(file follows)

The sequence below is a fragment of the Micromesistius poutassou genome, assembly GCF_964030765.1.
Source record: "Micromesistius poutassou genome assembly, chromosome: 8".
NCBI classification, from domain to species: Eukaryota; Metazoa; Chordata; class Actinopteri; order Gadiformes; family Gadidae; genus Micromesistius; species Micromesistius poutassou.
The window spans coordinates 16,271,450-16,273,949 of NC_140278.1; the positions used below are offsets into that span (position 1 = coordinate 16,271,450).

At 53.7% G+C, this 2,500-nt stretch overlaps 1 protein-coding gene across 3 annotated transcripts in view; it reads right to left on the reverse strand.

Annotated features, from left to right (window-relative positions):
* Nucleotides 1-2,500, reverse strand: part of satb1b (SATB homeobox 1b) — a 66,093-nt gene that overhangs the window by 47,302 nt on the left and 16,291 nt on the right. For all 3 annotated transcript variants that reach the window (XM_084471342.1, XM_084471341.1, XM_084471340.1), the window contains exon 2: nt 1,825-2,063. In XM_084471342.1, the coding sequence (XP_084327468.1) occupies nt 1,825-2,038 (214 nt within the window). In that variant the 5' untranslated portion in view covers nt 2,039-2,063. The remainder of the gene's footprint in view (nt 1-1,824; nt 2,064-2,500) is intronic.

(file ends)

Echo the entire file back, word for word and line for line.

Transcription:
The sequence below is a fragment of the Micromesistius poutassou genome, assembly GCF_964030765.1.
Source record: "Micromesistius poutassou genome assembly, chromosome: 8".
NCBI classification, from domain to species: Eukaryota; Metazoa; Chordata; class Actinopteri; order Gadiformes; family Gadidae; genus Micromesistius; species Micromesistius poutassou.
The window spans coordinates 16,271,450-16,273,949 of NC_140278.1; the positions used below are offsets into that span (position 1 = coordinate 16,271,450).

At 53.7% G+C, this 2,500-nt stretch overlaps 1 protein-coding gene across 3 annotated transcripts in view; it reads right to left on the reverse strand.

Annotated features, from left to right (window-relative positions):
* Nucleotides 1-2,500, reverse strand: part of satb1b (SATB homeobox 1b) — a 66,093-nt gene that overhangs the window by 47,302 nt on the left and 16,291 nt on the right. For all 3 annotated transcript variants that reach the window (XM_084471342.1, XM_084471341.1, XM_084471340.1), the window contains exon 2: nt 1,825-2,063. In XM_084471342.1, the coding sequence (XP_084327468.1) occupies nt 1,825-2,038 (214 nt within the window). In that variant the 5' untranslated portion in view covers nt 2,039-2,063. The remainder of the gene's footprint in view (nt 1-1,824; nt 2,064-2,500) is intronic.